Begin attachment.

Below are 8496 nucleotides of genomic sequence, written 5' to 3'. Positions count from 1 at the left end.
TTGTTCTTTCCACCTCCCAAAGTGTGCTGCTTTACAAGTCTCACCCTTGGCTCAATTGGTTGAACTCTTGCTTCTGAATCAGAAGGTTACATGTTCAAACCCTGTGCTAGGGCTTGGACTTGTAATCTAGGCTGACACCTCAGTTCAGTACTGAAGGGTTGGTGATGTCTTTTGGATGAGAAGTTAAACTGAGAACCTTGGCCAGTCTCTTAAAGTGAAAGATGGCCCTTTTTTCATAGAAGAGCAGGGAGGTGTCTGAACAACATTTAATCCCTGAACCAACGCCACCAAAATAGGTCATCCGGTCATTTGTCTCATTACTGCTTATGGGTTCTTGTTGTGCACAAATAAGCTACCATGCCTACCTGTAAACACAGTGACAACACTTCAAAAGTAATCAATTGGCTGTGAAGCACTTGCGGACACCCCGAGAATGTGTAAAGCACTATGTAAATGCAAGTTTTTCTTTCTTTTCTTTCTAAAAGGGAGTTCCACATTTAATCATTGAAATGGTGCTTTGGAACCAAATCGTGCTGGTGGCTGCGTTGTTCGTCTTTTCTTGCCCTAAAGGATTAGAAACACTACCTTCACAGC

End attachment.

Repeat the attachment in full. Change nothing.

Below are 8496 nucleotides of genomic sequence, written 5' to 3'. Positions count from 1 at the left end.
TTGTTCTTTCCACCTCCCAAAGTGTGCTGCTTTACAAGTCTCACCCTTGGCTCAATTGGTTGAACTCTTGCTTCTGAATCAGAAGGTTACATGTTCAAACCCTGTGCTAGGGCTTGGACTTGTAATCTAGGCTGACACCTCAGTTCAGTACTGAAGGGTTGGTGATGTCTTTTGGATGAGAAGTTAAACTGAGAACCTTGGCCAGTCTCTTAAAGTGAAAGATGGCCCTTTTTTCATAGAAGAGCAGGGAGGTGTCTGAACAACATTTAATCCCTGAACCAACGCCACCAAAATAGGTCATCCGGTCATTTGTCTCATTACTGCTTATGGGTTCTTGTTGTGCACAAATAAGCTACCATGCCTACCTGTAAACACAGTGACAACACTTCAAAAGTAATCAATTGGCTGTGAAGCACTTGCGGACACCCCGAGAATGTGTAAAGCACTATGTAAATGCAAGTTTTTCTTTCTTTTCTTTCTAAAAGGGAGTTCCACATTTAATCATTGAAATGGTGCTTTGGAACCAAATCGTGCTGGTGGCTGCGTTGTTCGTCTTTTCTTGCCCTAAAGGATTAGAAACACTACCTTCACAGC